Program tackles eyesores

KPD’s Neighborhood Services team proactive in nuisance abatement

JEFF POPE/Miner<br>
Neighborhood Services Officers John Legg (left), Theresa Jones and Jerry Mitchell are making a visible difference in the city’s appearance. <br><br>

JEFF POPE/Miner<br> Neighborhood Services Officers John Legg (left), Theresa Jones and Jerry Mitchell are making a visible difference in the city’s appearance. <br><br>

KINGMAN – Many city residents may know that those old cars and antiques and dilapidated buildings on their property are an eyesore. But they may not be aware they are also violating city ordinances.

Since last August, the Kingman Police Department has stepped up enforcement of city building and health codes, which has become more of an educational force than a punitive one.

Chief Bob DeVries said code enforcement was too lax, and with Kingman’s explosive growth over the past five years, the Neighborhood Services program needed to become proactive in abatement issues.

The Neighborhood Services program is one of DeVries’ central projects to improve the quality of life in Kingman. Three Neighborhood Services uniformed but unsworn officers work with homeowners and businesses to improve the look of city streets.

DeVries said removing unsightly junk has a trickle-down effect on crime. In other words, a clean neighborhood is a safe neighborhood.

“We want people to take pride in their community,” he said.

The KPD wants to be a good neighbor, too. Despite carrying a caseload of around 150 open projects, the Neighborhood Services officers have issued only a few citations and fines. NSO John Legg said most people take care of the problems within 30 days. They just didn’t know they were violating city ordinances.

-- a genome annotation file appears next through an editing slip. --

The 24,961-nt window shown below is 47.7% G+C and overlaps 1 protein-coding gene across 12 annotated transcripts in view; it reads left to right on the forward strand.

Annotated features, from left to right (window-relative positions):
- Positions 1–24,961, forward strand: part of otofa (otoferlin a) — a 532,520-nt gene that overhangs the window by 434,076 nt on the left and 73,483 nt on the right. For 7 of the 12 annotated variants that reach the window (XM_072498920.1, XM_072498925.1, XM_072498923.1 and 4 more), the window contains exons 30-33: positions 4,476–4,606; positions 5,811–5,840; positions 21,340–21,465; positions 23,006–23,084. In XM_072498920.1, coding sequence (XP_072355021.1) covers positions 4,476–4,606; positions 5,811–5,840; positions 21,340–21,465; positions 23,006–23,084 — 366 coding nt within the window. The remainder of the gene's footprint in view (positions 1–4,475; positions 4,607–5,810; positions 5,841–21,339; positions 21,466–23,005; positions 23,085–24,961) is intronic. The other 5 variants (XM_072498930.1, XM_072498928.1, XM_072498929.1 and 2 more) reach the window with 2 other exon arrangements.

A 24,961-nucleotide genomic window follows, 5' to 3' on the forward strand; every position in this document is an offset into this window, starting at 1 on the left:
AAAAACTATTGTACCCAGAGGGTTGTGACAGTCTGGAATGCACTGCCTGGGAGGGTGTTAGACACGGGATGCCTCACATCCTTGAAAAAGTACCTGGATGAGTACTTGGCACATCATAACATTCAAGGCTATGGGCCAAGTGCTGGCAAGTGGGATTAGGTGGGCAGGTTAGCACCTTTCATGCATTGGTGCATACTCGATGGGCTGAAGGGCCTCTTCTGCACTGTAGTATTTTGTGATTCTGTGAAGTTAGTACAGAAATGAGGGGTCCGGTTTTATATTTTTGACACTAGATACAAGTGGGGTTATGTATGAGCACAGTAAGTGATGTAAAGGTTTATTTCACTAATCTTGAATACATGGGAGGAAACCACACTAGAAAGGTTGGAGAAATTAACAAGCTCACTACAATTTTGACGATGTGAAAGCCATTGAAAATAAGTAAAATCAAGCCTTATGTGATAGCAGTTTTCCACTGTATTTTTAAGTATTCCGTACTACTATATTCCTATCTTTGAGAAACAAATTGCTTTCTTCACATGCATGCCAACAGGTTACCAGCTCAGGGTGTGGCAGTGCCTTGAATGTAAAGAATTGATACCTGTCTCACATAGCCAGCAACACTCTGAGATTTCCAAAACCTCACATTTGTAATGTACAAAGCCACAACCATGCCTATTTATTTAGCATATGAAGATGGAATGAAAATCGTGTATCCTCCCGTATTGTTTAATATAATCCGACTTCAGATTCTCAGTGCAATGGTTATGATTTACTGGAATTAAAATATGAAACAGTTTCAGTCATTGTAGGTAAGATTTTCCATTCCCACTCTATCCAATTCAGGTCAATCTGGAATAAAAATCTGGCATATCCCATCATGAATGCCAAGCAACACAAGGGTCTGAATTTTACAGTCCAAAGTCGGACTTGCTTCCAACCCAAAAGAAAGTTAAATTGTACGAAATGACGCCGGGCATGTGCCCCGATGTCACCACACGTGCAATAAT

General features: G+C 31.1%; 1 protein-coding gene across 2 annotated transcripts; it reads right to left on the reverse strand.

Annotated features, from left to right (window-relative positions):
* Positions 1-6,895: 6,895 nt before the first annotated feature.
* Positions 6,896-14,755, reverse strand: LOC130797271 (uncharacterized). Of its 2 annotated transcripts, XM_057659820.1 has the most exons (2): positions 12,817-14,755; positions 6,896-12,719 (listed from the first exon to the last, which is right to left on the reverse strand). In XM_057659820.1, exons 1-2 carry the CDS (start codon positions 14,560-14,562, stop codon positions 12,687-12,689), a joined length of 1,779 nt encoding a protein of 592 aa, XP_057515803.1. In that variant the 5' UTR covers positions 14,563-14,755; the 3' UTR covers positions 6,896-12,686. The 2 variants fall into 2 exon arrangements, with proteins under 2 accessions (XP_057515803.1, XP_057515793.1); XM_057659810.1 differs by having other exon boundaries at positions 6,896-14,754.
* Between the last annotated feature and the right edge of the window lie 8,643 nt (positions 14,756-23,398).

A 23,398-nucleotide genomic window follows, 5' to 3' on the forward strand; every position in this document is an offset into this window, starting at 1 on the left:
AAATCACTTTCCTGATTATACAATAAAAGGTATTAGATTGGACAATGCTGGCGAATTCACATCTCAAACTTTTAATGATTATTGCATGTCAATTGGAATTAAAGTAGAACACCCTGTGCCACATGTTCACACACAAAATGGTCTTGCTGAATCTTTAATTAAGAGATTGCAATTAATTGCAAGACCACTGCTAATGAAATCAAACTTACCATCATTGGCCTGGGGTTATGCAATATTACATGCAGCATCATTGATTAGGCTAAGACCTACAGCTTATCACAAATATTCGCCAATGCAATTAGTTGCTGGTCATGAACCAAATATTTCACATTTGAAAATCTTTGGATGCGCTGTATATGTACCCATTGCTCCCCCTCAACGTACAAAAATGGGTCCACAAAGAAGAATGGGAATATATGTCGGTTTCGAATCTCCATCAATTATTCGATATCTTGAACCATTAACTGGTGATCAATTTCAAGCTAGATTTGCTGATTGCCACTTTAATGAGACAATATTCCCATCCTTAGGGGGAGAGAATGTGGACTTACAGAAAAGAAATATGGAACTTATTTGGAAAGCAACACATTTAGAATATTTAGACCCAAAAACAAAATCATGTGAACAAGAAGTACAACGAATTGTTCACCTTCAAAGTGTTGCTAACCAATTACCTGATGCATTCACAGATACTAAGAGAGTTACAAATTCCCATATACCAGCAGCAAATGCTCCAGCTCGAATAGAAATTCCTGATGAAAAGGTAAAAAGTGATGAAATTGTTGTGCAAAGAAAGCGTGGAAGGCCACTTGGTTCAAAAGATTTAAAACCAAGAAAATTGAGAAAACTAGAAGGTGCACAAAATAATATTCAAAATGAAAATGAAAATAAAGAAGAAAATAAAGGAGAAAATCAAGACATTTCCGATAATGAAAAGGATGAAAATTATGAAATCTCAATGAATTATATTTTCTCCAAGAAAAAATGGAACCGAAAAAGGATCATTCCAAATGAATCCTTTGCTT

“People generally want to comply,” he said. “Once people become aware, they comply about 99 percent of the time.”

Some residences have become mini-junkyards that require more than the 30-day allotment to abate the property. As long as residents show progress, the Neighborhood Services officers won’t fine them.

“We’d rather have them do that (show progress) than spend city money,” NSO Jerry Mitchell said.

The program not only benefits the neighbors living around an abated property, but it also saves the city from paying for the cleanup. Towing companies charge the city $100 for every abandoned vehicle that no longer has a valid registration unless the vehicle has resale value.

From September through December 2005, the KPD had 177 abandoned vehicles removed.

“The previous year, there were none,” Mitchell said.

Earlier this month, the city was forced to remove more than 70 tons of debris and vehicles from a property on Karen Avenue. For major projects like that one, the city places a lien on the property, Legg said.

The most often recovered items in Kingman are shopping carts. NSO Theresa Jones estimated they have impounded more than 300 carts from all around the city except from where they belong.

Signs are another issue. A-frame signs are illegal in Kingman, Legg said, and garage sale signs must be taken down by Monday. For now, they’re letting those infractions slide while focusing on more important issues, Legg said.

The Neighborhood Services officers work with the city Fire, Planning & Zoning and Public Works departments and the City Attorney’s Office and magistrate to add another level of enforcement.

“Through us all working together, we present a united effort to all these people,” Mitchell said.

Jones is also helping form a committee through the KPD to address the possibility of enabling the city court to sentence transients found guilty of trespassing to collect garbage from open fields and public lands as a form of community service.

“The goal is to make a difference,” she said. “Many of them can’t afford to pay the fines, but this way we can get them out to make a difference.”

The new patrol also relieves the burden on other officers, freeing them up to focus on more critical crime prevention.

The officers can see the difference the program has made with every fire and safety hazard removed. So can everyone else.

“It does wonderful things for the neighborhood,” Jones said. “They (neighbors) are happy to see the change.”